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Teachers' Unions Have Much to Lose in Follow-Up to Friedrichs Case

Teachers' unions escaped a potentially devastating blow when the U.S. Supreme Court deadlocked in the Friedrichs v. California Teachers Association case last spring, which meant the lower court ruling stood and they could continue to charge fees to nonmembers.

But a new challenge to the teacher groups—and public sector unions in general—appears to be on the horizon.

On Tuesday, attorneys requested that the Supreme Court hear a case in which Illinois health care worker Mark Janus argues that he should not be forced to pay monthly union fees to keep his job. The plaintiff in Janus v. AFSCME pays about $45 a month in compulsory fees to the American Federation of State, County and Municipal Employees, which collectively bargains on his behalf.  

Like Friedrichs, this case could potentially overturn the 1977 ruling from Abood v. Detroit Board of Education that said states could allow unions to exact mandatory fees as a condition of government employment. Often called agency or "shop" fees, they represent the cost of negotiating things like salaries and benefits that apply to all workers, whether or not they belong to the union. 

Overturning Abood would have implications for teachers (and other government workers) in more than 20 states that allow unions to charge agency fees. 

Mark Mix, president of the National Right to Work Legal Defense Foundation, one of the two groups filing the case for Janus, said in a statement, "Requiring public servants to subsidize union officials' speech is incompatible with the First Amendment. This petition asks the Supreme Court to take up this case and revisit a nearly half-century-old mistake that led to an anomaly in First Amendment jurisprudence."  

Only four justices need to agree to hear the case, so there's a good chance it will be accepted for the next session.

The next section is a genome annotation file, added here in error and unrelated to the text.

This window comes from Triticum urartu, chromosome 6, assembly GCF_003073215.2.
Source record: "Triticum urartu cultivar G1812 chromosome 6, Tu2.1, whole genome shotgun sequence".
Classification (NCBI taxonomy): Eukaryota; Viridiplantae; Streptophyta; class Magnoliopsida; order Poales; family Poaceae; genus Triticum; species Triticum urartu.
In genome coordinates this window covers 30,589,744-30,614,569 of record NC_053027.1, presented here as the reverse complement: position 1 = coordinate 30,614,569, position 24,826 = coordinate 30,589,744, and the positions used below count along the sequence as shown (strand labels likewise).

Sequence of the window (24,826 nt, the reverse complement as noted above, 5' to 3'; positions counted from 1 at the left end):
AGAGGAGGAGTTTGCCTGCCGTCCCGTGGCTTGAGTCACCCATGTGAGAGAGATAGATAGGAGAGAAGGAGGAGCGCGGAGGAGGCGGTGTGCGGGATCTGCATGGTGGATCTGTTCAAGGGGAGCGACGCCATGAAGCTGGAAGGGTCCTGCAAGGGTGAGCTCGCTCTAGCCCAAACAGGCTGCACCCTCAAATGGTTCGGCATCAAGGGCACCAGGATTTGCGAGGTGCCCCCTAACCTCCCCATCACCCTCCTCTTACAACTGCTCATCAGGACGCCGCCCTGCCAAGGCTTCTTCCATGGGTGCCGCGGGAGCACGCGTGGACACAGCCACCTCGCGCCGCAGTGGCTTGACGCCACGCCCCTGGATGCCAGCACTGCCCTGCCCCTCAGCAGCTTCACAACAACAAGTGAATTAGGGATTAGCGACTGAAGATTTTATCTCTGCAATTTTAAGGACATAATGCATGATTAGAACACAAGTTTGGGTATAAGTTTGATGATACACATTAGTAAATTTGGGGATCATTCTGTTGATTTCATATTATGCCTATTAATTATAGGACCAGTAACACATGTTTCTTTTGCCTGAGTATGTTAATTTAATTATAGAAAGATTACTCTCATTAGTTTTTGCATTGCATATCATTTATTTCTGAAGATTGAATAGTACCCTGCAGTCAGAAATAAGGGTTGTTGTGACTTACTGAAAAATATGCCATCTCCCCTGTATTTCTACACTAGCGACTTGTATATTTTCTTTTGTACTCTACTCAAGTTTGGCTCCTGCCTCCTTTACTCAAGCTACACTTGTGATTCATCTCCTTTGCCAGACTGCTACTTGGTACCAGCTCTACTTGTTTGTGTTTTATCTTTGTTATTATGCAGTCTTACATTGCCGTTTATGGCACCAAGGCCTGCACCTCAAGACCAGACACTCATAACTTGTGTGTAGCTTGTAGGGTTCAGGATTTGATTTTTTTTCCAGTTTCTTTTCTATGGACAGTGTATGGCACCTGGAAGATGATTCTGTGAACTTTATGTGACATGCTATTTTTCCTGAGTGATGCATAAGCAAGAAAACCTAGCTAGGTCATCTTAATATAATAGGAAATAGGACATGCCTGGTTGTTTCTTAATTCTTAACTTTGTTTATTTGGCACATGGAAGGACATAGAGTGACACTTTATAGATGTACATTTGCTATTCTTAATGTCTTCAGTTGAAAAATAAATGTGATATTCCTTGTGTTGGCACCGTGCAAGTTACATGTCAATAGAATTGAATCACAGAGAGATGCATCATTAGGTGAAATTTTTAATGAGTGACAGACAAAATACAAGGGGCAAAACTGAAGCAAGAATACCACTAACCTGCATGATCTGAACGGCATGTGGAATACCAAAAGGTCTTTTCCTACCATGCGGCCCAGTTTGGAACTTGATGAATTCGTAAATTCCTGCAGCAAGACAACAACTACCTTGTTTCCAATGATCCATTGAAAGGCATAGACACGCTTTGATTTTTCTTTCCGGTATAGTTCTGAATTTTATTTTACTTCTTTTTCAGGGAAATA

Many people assumed that the high court would overrule Abood in the Friedrichs case, which centered around a California teacher who didn't want to pay union dues, as my colleague Mark Walsh wrote this week. "But Justice Antonin Scalia died soon after those arguments, leading to the 4-4 deadlock which allowed court rulings upholding California's agency fee law to remain in place," he explained. "The anti-union groups are essentially betting that new Justice Neil M. Gorsuch would be likely to side with them."

Earlier this year, a group of California teachers filed a U.S. district court case challenging agency fees as well. The teachers in Yohn v. California Teachers Association were represented by the Center for Individual Rights—the same group that brought the Friedrichs case. But the Illinois case has beaten the recent California one to the high court. 

The teachers' unions are already bracing for membership losses, according to Mike Antonucci at The 74. That's because teachers in states with mandatory fees have an incentive to join the union—they're already paying about 70 percent of the union dues, so what's a few more dollars a month for full membership? 

The National Education Association has modified its budget for 2017-18 in anticipation of losing about 20,000 full-time equivalent members, reports Antonucci. "This seems accurate because even larger losses won't be felt until the 2018-19 school year," he writes. (A ruling on Janus would be likely to come down in June 2018.)


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